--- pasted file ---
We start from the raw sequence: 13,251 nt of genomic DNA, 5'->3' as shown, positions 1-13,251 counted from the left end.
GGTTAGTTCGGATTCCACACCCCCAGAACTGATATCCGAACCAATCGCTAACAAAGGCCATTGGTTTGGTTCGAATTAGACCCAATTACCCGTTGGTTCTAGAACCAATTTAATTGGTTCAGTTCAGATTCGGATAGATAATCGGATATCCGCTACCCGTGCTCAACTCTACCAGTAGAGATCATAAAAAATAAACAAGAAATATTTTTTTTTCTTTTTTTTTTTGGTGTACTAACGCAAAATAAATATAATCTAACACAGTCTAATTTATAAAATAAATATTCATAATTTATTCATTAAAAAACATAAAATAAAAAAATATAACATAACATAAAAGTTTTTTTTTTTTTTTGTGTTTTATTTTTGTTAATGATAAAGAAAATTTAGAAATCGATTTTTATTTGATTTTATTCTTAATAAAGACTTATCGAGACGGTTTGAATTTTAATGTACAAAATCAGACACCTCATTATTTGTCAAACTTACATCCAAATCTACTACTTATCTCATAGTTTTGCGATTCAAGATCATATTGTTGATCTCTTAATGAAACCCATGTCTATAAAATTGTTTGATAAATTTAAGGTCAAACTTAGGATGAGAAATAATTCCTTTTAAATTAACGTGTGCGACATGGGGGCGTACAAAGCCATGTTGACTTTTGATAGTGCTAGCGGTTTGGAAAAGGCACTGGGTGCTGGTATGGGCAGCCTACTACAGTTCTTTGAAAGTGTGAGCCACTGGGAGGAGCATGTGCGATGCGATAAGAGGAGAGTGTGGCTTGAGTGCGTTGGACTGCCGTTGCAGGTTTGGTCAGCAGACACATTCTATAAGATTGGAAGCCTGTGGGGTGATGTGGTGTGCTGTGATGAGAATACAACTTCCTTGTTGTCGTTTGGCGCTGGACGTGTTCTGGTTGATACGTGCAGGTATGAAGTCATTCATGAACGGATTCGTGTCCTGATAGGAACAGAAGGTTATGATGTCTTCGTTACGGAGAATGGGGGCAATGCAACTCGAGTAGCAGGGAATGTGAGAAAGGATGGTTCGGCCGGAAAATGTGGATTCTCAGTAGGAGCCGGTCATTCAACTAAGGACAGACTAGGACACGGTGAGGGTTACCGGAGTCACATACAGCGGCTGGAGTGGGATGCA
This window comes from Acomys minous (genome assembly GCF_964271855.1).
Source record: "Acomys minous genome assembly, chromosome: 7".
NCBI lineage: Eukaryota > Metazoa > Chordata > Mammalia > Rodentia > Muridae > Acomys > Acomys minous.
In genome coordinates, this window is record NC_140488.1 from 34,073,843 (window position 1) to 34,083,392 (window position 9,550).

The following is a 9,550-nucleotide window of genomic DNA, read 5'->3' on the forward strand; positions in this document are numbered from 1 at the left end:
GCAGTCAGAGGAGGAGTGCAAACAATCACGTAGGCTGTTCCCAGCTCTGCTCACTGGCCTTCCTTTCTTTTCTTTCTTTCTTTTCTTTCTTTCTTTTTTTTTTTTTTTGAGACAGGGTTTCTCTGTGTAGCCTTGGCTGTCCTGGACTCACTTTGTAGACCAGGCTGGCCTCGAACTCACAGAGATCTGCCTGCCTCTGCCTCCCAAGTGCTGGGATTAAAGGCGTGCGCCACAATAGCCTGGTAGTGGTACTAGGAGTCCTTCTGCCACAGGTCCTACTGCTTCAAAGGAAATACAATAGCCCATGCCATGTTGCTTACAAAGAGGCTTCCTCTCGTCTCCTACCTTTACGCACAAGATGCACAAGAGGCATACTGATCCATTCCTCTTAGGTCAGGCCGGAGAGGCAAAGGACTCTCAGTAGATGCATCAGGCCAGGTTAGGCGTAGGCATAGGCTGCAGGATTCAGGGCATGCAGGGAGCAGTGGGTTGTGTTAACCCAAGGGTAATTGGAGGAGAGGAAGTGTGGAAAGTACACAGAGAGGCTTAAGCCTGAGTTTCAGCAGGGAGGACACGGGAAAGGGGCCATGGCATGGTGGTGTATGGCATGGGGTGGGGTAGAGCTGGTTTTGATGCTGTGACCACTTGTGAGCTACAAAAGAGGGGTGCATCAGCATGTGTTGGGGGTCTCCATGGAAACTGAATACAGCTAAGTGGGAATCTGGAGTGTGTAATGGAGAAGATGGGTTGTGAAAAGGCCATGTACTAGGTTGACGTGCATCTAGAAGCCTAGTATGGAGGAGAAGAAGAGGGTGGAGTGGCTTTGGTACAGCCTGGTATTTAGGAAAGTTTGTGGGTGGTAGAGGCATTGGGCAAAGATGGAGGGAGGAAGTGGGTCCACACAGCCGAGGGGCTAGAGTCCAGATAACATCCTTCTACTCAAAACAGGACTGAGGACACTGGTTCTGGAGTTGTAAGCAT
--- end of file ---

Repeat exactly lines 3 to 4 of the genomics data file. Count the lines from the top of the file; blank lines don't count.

This window comes from Acomys minous (genome assembly GCF_964271855.1).
Source record: "Acomys minous genome assembly, chromosome: 7".